Wednesday, December 23, 2009

How to get restaurant customers to spend more.

From the New York Times:

Unless a restaurant wants to frighten its customers, the price should always be at the very end of a menu description and should not be in any way highlighted.

A study published in the spring by Dr. Kimes and other researchers at Cornell found that when the prices were given with dollar signs, customers spent less than when no dollar signs appeared.

The study, published in the Cornell Hospitality Report, also found that customers spent significantly more when the price was listed in numerals without dollar signs, as in "14.00" or "14," than when it included the word "dollar," as in "Fourteen dollars." Apparently even the word "dollar" can trigger what is known as "the pain of paying."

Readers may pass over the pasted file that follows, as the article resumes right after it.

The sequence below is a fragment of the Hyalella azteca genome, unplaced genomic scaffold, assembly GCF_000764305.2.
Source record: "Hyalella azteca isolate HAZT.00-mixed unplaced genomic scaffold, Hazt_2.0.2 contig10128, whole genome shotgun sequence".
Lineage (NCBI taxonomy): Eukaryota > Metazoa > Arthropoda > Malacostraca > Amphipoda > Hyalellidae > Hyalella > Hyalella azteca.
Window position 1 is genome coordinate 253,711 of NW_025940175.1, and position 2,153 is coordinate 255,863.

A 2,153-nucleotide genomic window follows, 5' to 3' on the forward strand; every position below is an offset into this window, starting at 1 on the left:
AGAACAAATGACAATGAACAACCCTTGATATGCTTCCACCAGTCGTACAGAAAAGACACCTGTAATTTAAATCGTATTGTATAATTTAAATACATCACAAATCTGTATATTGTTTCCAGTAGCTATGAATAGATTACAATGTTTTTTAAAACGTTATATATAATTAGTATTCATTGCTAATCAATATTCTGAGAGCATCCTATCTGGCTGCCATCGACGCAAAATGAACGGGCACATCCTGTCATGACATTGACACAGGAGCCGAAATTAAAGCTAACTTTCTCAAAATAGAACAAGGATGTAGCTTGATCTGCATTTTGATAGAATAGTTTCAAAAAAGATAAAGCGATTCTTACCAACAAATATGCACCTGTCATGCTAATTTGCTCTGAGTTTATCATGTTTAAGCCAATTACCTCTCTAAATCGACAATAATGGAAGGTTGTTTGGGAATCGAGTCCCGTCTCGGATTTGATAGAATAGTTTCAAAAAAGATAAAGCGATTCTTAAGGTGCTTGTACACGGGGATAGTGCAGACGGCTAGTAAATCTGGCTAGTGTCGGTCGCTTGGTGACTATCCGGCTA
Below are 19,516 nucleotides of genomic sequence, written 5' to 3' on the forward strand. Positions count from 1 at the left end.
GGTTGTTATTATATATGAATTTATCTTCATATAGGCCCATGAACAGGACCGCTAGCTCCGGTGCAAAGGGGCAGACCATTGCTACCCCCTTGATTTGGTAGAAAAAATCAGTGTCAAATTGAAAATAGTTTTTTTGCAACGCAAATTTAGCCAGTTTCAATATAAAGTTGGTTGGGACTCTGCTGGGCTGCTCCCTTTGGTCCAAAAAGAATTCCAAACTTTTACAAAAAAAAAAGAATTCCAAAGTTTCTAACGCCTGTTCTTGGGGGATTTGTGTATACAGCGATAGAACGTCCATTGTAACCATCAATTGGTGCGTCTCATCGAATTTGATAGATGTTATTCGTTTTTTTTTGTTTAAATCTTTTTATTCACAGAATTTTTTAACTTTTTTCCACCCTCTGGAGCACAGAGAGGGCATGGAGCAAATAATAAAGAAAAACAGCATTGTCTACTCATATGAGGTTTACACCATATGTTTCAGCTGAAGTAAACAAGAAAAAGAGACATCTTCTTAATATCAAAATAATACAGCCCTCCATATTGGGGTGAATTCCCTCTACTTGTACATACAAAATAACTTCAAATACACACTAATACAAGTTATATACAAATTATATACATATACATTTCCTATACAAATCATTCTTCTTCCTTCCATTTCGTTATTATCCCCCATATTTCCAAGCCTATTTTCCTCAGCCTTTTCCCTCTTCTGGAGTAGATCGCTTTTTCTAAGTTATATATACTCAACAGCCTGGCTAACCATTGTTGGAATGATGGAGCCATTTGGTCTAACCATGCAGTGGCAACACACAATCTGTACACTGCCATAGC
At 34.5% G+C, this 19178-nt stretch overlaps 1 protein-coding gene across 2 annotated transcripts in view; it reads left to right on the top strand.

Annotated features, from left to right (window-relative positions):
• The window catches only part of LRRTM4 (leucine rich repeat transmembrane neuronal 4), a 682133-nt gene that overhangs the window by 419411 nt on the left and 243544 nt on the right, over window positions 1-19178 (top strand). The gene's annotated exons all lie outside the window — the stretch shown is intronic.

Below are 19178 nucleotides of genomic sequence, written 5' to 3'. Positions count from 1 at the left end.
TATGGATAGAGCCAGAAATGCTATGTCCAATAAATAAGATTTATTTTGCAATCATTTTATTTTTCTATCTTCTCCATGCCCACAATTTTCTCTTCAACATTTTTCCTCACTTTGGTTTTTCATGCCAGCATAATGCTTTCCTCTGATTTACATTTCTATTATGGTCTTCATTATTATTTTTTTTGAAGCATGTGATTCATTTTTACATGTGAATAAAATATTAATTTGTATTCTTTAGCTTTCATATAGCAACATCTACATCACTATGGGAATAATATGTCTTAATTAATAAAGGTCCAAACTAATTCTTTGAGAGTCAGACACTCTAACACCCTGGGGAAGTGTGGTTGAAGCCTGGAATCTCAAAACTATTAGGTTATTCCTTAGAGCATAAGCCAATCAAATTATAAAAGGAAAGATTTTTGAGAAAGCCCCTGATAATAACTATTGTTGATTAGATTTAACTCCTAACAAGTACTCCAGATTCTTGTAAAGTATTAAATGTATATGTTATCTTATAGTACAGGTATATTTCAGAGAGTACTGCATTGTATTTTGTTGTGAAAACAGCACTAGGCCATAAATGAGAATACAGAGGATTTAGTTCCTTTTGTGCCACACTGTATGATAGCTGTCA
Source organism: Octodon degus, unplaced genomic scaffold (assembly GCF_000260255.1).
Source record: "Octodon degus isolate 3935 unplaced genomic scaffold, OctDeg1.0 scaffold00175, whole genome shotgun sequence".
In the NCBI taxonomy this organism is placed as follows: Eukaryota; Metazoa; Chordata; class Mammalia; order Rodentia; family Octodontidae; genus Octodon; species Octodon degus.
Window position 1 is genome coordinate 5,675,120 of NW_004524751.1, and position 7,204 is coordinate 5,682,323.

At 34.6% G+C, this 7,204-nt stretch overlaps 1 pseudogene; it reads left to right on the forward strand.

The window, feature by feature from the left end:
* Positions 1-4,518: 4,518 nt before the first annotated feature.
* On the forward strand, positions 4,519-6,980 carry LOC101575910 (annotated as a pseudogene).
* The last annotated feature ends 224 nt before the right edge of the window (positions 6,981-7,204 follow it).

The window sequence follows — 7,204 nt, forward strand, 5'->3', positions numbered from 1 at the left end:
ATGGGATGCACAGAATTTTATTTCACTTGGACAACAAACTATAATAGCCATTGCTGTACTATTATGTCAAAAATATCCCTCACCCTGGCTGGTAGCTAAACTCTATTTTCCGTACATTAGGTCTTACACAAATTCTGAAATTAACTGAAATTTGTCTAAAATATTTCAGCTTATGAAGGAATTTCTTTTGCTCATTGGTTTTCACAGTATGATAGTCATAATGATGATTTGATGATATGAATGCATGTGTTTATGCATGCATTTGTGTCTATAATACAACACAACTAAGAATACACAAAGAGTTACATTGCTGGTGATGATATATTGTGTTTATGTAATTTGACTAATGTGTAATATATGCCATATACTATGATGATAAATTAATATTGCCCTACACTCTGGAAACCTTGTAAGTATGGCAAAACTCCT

Mr. Meyer said that in his view, adding zeros to the price, as in 14.00, is not a good idea because "there's no reason to have pennies if you're not using pennies, and it takes the price from being two digits into four digits, even if the two last digits are zeros. It's irrelevant, and the number could feel more important, which is not a menu writer's goal."



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